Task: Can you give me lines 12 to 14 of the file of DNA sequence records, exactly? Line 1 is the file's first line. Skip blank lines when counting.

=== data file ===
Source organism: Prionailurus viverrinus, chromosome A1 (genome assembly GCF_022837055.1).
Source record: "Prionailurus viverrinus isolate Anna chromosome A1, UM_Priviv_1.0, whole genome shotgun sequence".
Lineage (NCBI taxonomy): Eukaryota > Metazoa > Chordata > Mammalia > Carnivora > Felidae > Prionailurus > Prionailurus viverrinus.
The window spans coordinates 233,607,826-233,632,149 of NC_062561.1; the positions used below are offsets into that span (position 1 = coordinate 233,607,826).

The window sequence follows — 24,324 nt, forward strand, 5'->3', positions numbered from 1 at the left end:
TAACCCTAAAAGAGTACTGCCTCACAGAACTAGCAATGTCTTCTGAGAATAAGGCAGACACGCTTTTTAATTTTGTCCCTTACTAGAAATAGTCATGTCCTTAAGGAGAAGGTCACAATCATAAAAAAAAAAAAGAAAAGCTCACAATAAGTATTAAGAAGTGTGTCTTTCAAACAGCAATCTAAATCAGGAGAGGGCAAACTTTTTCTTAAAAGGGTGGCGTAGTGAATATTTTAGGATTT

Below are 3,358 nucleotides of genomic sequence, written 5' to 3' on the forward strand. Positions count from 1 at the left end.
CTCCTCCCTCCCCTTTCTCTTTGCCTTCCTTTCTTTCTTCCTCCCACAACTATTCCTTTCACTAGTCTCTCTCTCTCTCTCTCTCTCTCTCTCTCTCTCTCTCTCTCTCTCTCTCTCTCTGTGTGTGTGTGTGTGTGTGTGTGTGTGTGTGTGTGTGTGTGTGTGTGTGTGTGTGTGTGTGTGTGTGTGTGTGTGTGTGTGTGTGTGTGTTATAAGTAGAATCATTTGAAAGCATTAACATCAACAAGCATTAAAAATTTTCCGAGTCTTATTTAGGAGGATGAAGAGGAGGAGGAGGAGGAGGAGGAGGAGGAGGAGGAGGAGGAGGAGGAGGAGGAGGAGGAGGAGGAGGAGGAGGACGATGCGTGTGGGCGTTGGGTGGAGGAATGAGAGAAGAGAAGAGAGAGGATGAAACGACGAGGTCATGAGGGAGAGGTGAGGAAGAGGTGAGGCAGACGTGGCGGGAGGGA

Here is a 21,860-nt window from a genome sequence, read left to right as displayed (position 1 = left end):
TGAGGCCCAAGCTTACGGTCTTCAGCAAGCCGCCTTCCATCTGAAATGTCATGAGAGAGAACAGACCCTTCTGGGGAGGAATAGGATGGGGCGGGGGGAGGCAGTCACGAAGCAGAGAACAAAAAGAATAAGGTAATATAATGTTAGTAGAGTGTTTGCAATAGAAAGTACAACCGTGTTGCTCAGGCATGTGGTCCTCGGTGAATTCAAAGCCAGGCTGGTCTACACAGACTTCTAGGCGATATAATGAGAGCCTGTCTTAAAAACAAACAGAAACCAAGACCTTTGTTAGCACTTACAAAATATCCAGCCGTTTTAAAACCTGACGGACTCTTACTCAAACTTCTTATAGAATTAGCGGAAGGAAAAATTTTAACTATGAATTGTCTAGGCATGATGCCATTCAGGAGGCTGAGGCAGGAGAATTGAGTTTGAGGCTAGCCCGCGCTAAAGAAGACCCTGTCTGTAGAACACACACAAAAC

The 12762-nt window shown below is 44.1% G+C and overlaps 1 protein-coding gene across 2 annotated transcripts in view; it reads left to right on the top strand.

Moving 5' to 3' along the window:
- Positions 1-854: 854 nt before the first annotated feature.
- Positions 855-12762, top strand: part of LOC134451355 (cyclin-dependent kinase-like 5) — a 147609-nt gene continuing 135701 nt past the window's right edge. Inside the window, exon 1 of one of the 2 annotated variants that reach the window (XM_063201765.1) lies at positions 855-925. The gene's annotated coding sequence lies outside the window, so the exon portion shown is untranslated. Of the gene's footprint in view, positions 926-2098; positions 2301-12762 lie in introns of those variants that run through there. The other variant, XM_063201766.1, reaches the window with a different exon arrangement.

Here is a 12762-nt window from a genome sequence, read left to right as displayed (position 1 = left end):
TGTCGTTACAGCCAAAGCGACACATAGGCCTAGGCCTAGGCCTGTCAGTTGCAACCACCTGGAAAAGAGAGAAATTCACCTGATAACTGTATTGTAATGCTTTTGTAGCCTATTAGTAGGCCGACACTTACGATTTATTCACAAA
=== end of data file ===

Moving 5' to 3' along the window:
- Positions 1-854: 854 nt before the first annotated feature.
- Positions 855-12762, top strand: part of LOC134451355 (cyclin-dependent kinase-like 5) — a 147609-nt gene continuing 135701 nt past the window's right edge. Inside the window, exon 1 of one of the 2 annotated variants that reach the window (XM_063201765.1) lies at positions 855-925. The gene's annotated coding sequence lies outside the window, so the exon portion shown is untranslated. Of the gene's footprint in view, positions 926-2098; positions 2301-12762 lie in introns of those variants that run through there. The other variant, XM_063201766.1, reaches the window with a different exon arrangement.